MELBOURNE, Australia – La Niña has ended in the tropical Pacific Ocean. The El Niño–Southern Oscillation (ENSO) is now neutral (neither La Niña nor El Niño) with oceanic and atmospheric indicators having returned to neutral ENSO levels, reports the Australian Bureau of Meteorology in its latest update issued on March 14.
International climate models suggest neutral ENSO conditions are likely to persist through the southern autumn. However, there are some signs that El Niño could form later in the year. Hence the Bureau of Meteorology has issued an El Niño WATCH. This means there is around a 50% chance of an El Niño in 2023.
The Madden–Julian Oscillation (MJO) is currently very strong over the Pacific Ocean but is forecast to move into the Atlantic Ocean in the coming fortnight. This may bring drier conditions to Australia for the latter half of March.
The Southern Annular Mode (SAM) index is currently strongly negative but is expected to return to neutral values over the coming week.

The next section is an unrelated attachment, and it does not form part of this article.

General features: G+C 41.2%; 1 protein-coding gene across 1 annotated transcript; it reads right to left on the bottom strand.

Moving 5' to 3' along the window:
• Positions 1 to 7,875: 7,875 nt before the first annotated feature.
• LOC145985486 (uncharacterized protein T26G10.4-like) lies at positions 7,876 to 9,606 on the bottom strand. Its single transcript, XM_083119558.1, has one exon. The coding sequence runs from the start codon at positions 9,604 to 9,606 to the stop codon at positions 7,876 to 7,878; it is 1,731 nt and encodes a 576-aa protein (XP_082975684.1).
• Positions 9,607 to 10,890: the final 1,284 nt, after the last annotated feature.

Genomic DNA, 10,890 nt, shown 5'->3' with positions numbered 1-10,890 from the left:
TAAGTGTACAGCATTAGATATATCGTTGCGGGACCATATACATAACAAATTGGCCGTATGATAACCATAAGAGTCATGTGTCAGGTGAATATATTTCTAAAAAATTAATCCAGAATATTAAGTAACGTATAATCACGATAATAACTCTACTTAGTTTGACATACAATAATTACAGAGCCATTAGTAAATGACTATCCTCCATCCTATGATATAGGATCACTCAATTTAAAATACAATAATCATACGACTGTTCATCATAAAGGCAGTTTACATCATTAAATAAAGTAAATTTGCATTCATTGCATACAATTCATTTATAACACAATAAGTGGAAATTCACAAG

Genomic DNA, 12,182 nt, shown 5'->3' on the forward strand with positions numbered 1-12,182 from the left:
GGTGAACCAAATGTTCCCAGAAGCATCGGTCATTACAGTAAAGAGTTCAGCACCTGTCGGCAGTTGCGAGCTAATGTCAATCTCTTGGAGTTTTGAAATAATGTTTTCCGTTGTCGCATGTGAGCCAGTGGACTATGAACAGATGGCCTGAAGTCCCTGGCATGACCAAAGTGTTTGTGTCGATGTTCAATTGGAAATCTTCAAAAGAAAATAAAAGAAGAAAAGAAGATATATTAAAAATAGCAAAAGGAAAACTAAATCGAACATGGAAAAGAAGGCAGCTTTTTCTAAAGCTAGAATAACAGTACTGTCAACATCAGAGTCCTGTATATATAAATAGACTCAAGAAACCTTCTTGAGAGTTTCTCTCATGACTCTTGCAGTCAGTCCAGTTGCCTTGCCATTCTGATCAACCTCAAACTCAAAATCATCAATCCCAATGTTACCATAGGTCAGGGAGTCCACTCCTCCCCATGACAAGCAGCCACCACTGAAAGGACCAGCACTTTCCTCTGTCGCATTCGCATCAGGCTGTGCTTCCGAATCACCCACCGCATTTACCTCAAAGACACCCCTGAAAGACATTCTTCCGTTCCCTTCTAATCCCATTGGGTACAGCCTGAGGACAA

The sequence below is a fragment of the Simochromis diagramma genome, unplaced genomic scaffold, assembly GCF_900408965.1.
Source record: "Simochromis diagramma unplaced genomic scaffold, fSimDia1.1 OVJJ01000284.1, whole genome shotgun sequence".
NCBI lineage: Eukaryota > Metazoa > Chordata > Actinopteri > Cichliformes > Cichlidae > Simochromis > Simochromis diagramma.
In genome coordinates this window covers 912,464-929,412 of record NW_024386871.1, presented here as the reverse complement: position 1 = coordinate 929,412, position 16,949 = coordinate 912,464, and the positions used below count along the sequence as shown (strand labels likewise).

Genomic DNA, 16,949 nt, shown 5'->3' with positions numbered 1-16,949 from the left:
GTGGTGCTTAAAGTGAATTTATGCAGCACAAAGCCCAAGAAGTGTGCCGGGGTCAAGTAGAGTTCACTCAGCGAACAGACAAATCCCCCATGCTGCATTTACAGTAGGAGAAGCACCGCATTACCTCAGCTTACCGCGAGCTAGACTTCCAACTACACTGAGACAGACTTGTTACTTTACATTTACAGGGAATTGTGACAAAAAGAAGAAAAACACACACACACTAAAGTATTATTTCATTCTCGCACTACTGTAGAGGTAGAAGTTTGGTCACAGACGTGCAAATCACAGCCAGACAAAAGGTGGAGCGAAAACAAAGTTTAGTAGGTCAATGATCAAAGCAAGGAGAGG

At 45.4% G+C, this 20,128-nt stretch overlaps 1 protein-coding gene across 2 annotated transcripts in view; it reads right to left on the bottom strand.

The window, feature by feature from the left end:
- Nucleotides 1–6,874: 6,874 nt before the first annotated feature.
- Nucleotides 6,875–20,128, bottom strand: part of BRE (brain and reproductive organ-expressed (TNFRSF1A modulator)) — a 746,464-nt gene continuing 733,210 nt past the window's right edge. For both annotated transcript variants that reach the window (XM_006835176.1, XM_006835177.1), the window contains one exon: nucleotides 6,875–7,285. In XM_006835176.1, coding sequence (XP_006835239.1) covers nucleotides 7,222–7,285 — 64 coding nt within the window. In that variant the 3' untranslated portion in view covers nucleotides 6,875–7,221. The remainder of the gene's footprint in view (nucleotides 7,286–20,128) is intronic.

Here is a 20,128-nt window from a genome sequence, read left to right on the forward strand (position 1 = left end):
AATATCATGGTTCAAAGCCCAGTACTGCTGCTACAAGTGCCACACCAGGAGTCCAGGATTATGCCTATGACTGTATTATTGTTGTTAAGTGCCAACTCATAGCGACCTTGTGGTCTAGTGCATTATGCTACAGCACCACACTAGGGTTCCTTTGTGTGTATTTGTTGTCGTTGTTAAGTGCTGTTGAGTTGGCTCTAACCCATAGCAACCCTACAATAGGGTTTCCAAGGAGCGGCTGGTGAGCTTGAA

Warmer than average sea surface temperatures persist around south-east Australia, New Zealand and the west coast of Australia, but close to average temperatures prevail around northern Australia.
The Indian Ocean Dipole (IOD) is neutral – the IOD typically has little influence on Australian climate while the monsoon trough is in the southern hemisphere (typically December to April). Forecasts for the IOD made at this time of the year have low accuracy beyond April.
Climate change continues to influence Australian and global climates. Australia’s climate has warmed by around 1.47 °C over the period 1910–2021. There has also been a trend towards a greater proportion of rainfall from high intensity short duration rainfall events, especially across northern Australia. Southern Australia has seen a reduction of 10 to 20% in cool season (April–October) rainfall in recent decades.